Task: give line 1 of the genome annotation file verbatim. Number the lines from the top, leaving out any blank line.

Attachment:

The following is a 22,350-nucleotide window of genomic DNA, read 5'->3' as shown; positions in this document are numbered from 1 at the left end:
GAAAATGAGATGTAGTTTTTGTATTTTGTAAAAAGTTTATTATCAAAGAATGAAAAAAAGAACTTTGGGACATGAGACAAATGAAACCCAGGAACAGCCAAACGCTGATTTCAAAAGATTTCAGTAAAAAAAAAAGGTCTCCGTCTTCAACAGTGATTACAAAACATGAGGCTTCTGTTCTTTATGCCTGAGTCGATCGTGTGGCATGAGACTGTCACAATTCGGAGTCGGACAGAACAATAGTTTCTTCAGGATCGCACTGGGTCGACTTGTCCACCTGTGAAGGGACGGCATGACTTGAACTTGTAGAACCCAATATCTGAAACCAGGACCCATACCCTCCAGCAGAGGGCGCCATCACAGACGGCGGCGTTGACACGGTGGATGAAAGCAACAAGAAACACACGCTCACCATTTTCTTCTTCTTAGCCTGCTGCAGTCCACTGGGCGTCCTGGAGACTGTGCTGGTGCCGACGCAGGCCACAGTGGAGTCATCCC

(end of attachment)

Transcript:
The following is a 22,350-nucleotide window of genomic DNA, read 5'->3' as shown; positions in this document are numbered from 1 at the left end: